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Archive for Monday, May 15, 2006

Library proposals to face scrutiny from committee

May 15, 2006

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The time for fantazising is over. The time for decisions begins today.

After a two-year process of outlining the hopes and dreams for an expanded Lawrence Public Library - and a week after local developers submitted proposals which included residential and commercial developments that would reshape downtown - city officials this morning will start evaluating the realities.

All the choices now on the table could cost taxpayers $40 million or more.

"I guess the biggest thing for me is I've got to figure what we can afford," Mayor Mike Amyx said.

Some of Lawrence's more active interest groups are keeping a close eye on the process but aren't ready to render judgments.

"We're very interested" in the library redevelopment, said Rick Marquez, executive director of Downtown Lawrence Inc. "I think we'd like to look at the plans, let our members look at the proposals and think about them a little while, before we decide. Whether we like them, we don't like them, like some better than others - we just need some time."

Gwen Klingenberg, president of the Lawrence Association of Neighborhoods, agreed.

"More info is needed by the people I contacted," she said in an e-mail to the Journal-World.

The committee of officials and library leaders that meets today won't recommend a decision; instead, members will list the pros and cons of each proposal before sending the matter on to the City Commission.

"From there it could be a multiweek, multimonth process," said Dave Corliss, the interim city manager.

Whittled down?

The options:

¢ Massive redevelopment of parts of the 600, 700 and 800 blocks of Vermont and Kentucky streets by the Fritzel family, owners of a local construction company.

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¢ A proposal by members of the Simons family - which owns the Journal-World - to place the library along the Kansas River, in the former Riverfront Mall.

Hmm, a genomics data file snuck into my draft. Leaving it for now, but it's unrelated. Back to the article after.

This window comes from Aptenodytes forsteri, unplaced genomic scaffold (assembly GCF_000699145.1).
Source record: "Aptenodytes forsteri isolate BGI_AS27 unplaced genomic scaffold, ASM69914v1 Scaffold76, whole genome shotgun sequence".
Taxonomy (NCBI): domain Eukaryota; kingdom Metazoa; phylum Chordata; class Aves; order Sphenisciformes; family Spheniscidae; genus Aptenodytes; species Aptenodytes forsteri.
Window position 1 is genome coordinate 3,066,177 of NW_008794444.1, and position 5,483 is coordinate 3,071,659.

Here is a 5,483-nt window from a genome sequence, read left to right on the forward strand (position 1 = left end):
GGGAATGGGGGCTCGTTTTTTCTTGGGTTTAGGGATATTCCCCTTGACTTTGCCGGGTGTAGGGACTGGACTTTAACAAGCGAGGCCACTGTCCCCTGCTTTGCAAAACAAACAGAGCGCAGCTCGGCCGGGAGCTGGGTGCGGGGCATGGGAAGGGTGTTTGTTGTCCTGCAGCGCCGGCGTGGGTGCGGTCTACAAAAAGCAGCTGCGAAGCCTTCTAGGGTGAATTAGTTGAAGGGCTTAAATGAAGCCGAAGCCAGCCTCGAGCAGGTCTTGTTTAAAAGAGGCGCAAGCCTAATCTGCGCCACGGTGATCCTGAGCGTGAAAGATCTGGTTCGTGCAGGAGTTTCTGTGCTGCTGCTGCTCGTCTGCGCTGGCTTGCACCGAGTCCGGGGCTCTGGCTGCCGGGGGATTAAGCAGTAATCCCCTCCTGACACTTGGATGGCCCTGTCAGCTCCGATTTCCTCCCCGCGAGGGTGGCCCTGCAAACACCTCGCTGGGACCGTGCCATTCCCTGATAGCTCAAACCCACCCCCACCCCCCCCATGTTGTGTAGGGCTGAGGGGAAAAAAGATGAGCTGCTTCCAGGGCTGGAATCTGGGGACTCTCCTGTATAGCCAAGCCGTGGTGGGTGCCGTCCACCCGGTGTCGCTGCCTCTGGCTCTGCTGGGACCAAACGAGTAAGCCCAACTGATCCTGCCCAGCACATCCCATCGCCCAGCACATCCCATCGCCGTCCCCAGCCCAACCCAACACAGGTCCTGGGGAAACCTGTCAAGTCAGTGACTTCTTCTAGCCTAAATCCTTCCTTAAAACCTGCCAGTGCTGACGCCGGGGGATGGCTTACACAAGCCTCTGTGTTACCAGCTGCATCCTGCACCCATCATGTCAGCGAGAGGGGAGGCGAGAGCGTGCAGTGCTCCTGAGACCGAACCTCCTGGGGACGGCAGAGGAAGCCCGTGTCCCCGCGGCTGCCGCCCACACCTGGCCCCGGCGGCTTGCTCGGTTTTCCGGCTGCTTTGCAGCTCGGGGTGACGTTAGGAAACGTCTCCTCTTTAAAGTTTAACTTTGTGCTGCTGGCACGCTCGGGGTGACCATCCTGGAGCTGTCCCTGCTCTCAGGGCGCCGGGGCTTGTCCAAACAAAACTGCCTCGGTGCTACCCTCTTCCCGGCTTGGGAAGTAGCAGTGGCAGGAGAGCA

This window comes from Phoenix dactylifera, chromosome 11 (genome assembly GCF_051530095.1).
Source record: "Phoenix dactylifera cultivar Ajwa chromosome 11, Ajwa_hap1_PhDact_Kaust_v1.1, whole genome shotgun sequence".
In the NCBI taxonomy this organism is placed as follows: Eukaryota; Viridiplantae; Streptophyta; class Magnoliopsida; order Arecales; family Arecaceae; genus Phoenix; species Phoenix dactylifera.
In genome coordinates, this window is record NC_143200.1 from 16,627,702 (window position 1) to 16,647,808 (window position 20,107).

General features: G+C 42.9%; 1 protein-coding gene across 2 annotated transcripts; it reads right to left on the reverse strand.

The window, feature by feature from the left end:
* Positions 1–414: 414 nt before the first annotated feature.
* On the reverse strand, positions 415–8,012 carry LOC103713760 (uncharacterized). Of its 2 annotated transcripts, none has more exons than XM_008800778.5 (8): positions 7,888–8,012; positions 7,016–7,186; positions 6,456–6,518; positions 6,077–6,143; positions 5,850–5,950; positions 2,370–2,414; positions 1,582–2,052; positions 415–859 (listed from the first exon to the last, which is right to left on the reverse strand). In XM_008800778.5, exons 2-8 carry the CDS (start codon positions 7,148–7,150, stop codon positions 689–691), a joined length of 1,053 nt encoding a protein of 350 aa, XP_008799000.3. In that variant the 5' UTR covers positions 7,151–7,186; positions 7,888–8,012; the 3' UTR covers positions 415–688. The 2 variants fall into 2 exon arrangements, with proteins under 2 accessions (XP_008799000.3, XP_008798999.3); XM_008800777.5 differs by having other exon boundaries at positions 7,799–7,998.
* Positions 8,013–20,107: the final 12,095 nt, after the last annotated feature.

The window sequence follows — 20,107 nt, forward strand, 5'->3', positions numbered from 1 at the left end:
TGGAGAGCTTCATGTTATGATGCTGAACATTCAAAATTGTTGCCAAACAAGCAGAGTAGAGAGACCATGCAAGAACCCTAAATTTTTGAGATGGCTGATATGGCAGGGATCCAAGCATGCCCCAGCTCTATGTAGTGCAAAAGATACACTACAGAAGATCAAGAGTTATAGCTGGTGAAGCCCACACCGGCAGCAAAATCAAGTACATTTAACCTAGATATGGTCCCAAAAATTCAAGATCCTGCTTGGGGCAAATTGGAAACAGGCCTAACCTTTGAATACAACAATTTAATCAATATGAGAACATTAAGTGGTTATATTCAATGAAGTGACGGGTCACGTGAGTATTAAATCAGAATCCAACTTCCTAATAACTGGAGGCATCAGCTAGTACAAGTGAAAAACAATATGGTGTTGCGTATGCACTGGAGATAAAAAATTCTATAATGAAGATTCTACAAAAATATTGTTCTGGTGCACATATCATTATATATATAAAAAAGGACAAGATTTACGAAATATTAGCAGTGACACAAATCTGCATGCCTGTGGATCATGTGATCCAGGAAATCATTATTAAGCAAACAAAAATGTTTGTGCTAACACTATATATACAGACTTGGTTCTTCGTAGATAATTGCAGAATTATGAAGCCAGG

¢ Redevelopment by Lawrence developer Doug Compton that would turn much of the east side of the 800 block of New Hampshire Street into a library, retail-residential development and a large public plaza designed by artist Stan Herd.

¢ A plan by developers of the Downtown 2000 project to suspend a multistory library above a section of New Hampshire Street near Ninth Street.

¢ Expansion of the existing library, at Seventh and Vermont streets, into the building's current parking lot - parking would go below-ground. This is the only proposal with no additional commercial or residential development.

Any of the first four options, Amyx said, would amount to one of the largest downtown redevelopment projects in recent Lawrence history.

"This would probably be the biggest that I've seen," he said.

But those proposals could be whittled down, he said.

"When we started out, we were talking about a library," he said. "Then we did an (request for proposals) and started talking about more development. It's grown bigger than I thought."

The evaluation group meets from 9 a.m. to 11:30 a.m. today at City Hall.




Developers' backgrounds

Here are some of the accomplishments of the four development groups competing to build a new, expanded library - and redevelop part of downtown. More details can be found at www.lawrenceks.org/currenttopics/library/

¢ 9-10 LC is led by Lawrence developer Jeff Shmalberg, and includes Bob and Martin Moore. Previous projects - individually and collectively - include construction of the downtown parking garage in the 900 block of New Hampshire; Berkeley Towers, the mixed-use building in the 1000 block of New Hampshire that is home to Lawrence Municipal Court; the DCCCA Center Headquarters in the 3300 block of Clinton Parkway; and the Independence Inc. Headquarters in the 2000 block of Haskell Avenue. ¢ Gene Fritzel Construction Co. is responsible, most recently, for the redevelopment of the historic Eldridge Hotel in the 700 block of Massachusetts Street. The company was also the force behind the redevelopment of the west side of the 600 block of Massachusetts Street, where Starbucks, American Eagle Outfitters and other national chains reside. The company also restored Cedar Crest, the governor's mansion in Topeka. ¢ 800 New Hampshire LLC is led by Lawrence developers Doug Compton, Bill Newsome and Terry Sutcliffe. Compton and Newsome already plan for a new Wal-Mart on their property on the northwest corner of Sixth Street and Wakarusa Drive; Compton's First Management has built and managed a number of apartment houses throughout Lawrence, and he and former Kansas University basketball coach Larry Brown have purchased a number of downtown properties in recent years. ¢ Riverfront Development LLC is led by the Simons family, owner of the Journal-World, and includes Lawrence contractor Bo Harris. The Simons family redeveloped the former Riverfront Mall into the current home of the Springhill Suites hotel; they also refashioned the historic post office at Seventh and New Hampshire streets into the News Center, which is home to the Journal-World, 6News and World Online news operations. Harris is best known, most recently, for his Hobbs Taylor Lofts, the luxury condominiums in the 700 block of New Hampshire.